3 Say to God, “How awesome are your deeds!
So great is your power that your enemies come cringing to you.
4 All the earth worships you
and sings praises to you;
they sing praises to your name.”

5 Come and see what God has done:
he is awesome in his deeds toward the children of man.
6 He turned the sea into dry land;
they passed through the river on foot.
There did we rejoice in him,
7 who rules by his might forever,
whose eyes keep watch on the nations—
let not the rebellious exalt themselves.

8 Bless our God, O peoples;
let the sound of his praise be heard,
9 who has kept our soul among the living
and has not let our feet slip.
10 For you, O God, have tested us;
you have tried us as silver is tried.
11 You brought us into the net;
you laid a crushing burden on our backs;
12 you let men ride over our heads;
we went through fire and through water;
yet you have brought us out to a place of abundance.

Glory be …

Initial thoughts: The first thing that jumps out to me today is the universal nature of this Psalm. It is a call for “all people,” not just Israel, to bless God. This “blessing” of God is not us doing him favors, but praising him for all the wonderful things he has done. This brings out another thought in the Psalm; God is god of all creation. This is true in good times and during difficult times. Of course, the greatest “awesome deed” accomplished by God is our salvation which he grants us freely though faith in Jesus. Believing in Jesus, the Second Person of the Triune God, is the best way that we can “bless” God. There are overtones of the deliverance of Israel from Egypt. This deliverance was to help Israel look forward to the greatest deliverance that was yet to come, and it is to remind us of that deliverance: the deliverance from sin, death and the power of the devil achieved by Jesus.

Philippians 1:2–11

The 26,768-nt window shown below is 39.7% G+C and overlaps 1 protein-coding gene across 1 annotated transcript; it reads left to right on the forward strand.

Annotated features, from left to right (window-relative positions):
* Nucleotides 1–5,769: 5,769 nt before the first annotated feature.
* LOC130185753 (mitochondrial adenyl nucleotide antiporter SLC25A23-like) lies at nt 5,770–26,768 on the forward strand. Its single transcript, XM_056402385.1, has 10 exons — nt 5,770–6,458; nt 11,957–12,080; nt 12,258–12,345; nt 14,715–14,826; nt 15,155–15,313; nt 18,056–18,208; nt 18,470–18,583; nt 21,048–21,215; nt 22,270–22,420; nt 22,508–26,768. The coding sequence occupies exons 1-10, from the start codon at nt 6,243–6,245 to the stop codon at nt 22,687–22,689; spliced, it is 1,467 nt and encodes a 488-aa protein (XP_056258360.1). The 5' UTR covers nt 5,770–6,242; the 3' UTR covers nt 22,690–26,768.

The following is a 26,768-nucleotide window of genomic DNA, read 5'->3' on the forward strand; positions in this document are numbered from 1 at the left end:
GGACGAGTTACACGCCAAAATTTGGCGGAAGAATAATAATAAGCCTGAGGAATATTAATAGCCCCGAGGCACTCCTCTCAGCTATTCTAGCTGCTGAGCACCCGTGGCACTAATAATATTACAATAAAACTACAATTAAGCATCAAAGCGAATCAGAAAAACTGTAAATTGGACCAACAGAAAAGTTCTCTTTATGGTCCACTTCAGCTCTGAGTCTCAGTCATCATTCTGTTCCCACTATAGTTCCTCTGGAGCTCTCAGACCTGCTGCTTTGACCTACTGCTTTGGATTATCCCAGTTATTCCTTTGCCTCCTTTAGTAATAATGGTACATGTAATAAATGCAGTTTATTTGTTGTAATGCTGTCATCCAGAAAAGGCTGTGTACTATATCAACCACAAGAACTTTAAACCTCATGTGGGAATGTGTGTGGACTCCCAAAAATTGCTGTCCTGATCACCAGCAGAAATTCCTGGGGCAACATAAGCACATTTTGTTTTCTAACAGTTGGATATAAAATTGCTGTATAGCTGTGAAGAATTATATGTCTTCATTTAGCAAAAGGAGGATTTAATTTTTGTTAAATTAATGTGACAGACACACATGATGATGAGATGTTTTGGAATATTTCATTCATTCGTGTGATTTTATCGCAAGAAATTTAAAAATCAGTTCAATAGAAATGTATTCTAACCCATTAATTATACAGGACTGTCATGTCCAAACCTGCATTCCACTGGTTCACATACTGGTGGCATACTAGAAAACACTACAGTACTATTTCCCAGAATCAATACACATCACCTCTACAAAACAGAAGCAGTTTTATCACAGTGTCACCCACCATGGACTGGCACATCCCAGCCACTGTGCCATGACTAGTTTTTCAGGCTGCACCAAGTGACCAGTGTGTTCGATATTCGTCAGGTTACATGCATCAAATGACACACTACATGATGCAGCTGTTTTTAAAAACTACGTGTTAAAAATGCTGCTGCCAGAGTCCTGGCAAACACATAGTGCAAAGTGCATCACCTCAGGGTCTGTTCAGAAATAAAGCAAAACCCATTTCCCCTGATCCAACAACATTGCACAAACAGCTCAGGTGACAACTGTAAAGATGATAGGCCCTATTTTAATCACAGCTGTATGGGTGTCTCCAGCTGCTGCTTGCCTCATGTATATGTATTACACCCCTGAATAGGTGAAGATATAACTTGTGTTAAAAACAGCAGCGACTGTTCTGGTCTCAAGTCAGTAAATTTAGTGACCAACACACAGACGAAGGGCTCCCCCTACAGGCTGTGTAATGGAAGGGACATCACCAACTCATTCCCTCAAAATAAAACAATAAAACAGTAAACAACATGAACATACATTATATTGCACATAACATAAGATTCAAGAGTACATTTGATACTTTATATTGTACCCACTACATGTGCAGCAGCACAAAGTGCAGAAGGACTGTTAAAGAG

2 Grace to you and peace from God our Father and the Lord Jesus Christ.
3 I thank my God in all my remembrance of you, 4always in every prayer of mine for you all making my prayer with joy, 5because of your partnership in the gospel from the first day until now. 6And I am sure of this, that he who began a good work in you will bring it to completion at the day of Jesus Christ. 7It is right for me to feel this way about you all, because I hold you in my heart, for you are all partakers with me of grace, both in my imprisonment and in the defense and confirmation of the gospel. 8For God is my witness, how I yearn for you all with the affection of Christ Jesus. 9And it is my prayer that your love may abound more and more, with knowledge and all discernment, 10so that you may approve what is excellent, and so be pure and blameless for the day of Christ, 11filled with the fruit of righteousness that comes through Jesus Christ, to the glory and praise of God.

Initial thoughts: This is clearly a passage full of joy, in spite of the fact that Paul is in prison when he writes is. That reminds us of the difficult times spoken of in our Psalm when we still bless the Lord. What is bringing Paul joy is important, the “partnership” in the Gospel he shares with the Philippians. Paul also points the Philippians forward to the Second Coming of Jesus, an appropriate Advent theme. Joy and hope are often associated with Advent, along with repentance. This joy and hope, though, have nothing to do with presents under a Christmas tree.

Luke 3:1–20
3:1 In the fifteenth year of the reign of Tiberius Caesar, Pontius Pilate being governor of Judea, and Herod being tetrarch of Galilee, and his brother Philip tetrarch of the region of Ituraea and Trachonitis, and Lysanias tetrarch of Abilene, 2during the high priesthood of Annas and Caiaphas, the word of God came to John the son of Zechariah in the wilderness. 3And he went into all the region around the Jordan, proclaiming a baptism of repentance for the forgiveness of sins. 4As it is written in the book of the words of Isaiah the prophet,